Timber Decking vs. Composite Decking: A Comparison

Backyard decks are extremely popular, and fortunately, households have a range of materials to choose from. For a period of time wood decking was the first choice, but as needs and budgets have evolved, alternatives like composite decking have come to the fore. So which is better, wood or composite? When you’re building a deck and choosing the right material, you’ll want to take into account a lot of different considerations. These include maintenance, durability, cost, slip resistance, and the look and feel of your chosen material. We explore these below.

Maintenance

When it comes to maintenance, composite decking is the clear winner. Wood decking requires much more maintenance, such as specialist chemical treatment or protective finishes to prevent damage. This potential damage could include warping, cracking, splinting, and rotting. Extra labour, time, and costs to prevent or treat mould, moss, algae, moisture damage, and UV fading are also associated with wood decking. With composite decking, you might need to only clean it with a soft brush and soapy water two to four times a year, without the need for staining or treatment.

Durability

Composite decking can last you up to 50 years whilst wood decking has a general lifespan of 10 to 30 years. Whether it’s insect damage, rot resistance, scratch resistance, or warp or bow resistance, composite offers better durability. On splintering, stain resistance, and fade or UV resistance, composite is also the winner over wood decking.

Cost

Composite decking might be more expensive than wood decking, but your initial outlay isn’t the only cost. When you factor in the ongoing maintenance costs and effective life space, composite decking could be the more cost-effective option. Wood decking requires ongoing upkeep with stains, oils, labour, and other treatments. As such, composite decking could pay for itself within a few years of installation if you account for annual maintenance costs. 

Slip resistance

Since your deck is located outdoors, exposure to rain and the elements could heighten the risk of slipping. No one wants to slip and injure themselves on their deck, so is wood or composite likely to be the safer choice? Wood decking could be more likely to be slippery because it’s less resistant to algae, moss, mildew, and lichen. If you live in a dry climate, this could be less of a concern. However, during the wetter seasons or in a damp climate, algae and lichen could lead to a very slippery deck. In snowy or rainy areas, a lot of moisture or frozen ice could also make your deck a hazardous zone for slipping. Composite decking, however, is resistant to algae growth and moisture resistant. At the same time, dirt, leaves, and other garden debris accumulating on your composite deck could still lead to slippage. As such, opting for composite decking and keeping your deck clean is probably the best way to keep things as safe as possible.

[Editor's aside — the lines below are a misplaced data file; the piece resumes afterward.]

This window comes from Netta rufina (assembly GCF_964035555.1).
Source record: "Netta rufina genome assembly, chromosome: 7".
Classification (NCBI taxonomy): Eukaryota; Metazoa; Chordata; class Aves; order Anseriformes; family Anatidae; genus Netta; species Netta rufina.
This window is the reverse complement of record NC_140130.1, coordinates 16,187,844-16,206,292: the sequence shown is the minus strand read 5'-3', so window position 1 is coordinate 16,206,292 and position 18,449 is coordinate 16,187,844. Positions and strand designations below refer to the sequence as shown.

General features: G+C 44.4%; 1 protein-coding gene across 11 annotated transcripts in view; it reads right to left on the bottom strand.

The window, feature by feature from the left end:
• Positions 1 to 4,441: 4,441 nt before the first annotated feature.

Look and feel

The look and feel of your decking material is a major consideration as everyone wants an aesthetically pleasing deck. If you’re after a realistic wooden or timber look and feel, you might think nothing but the real thing, whether hardwood or softwood, will do for your deck. However, high-quality composite decking can look just like real wood. Also consider the fact real wood can change colour and warp over time, while composite decking is resistant to fading, warping, and splintering. Composite decking, as noted above, is also less slippery than timber. You’ll also likely have more colours and finishes to choose from if you opt for composite decking. However, you can change the colour of wood decking with stains and painting.

Another advantage of going with composite is the finish is much more consistent. This is due to the fact composite decking boards are manufactured rather than harvested. By contrast, timber decking tends to vary in colour, in addition to having knots and other textural variations. For some people, the natural variations that come with wood decking might be an aesthetic advantage. Note some modern composite decking products with a variegated appearance are now available, so you can have totally unique, randomised patterns with a composite product as well.

Conclusion

The choice of material will come down to your personal preferences, but composite decking offers numerous advantages over wood decking, especially in terms of maintenance and durability. At KEKSIA, we are dedicated to sourcing unique products from forward-thinking companies. We’re here to help by taking the hard work out of the equation for you, and our products offer you the very best option when it comes to composite decking materials.

Contact us today with any questions you might have about your decking project and how we can help you find the most suitable product.

Article by: Nenad Pesik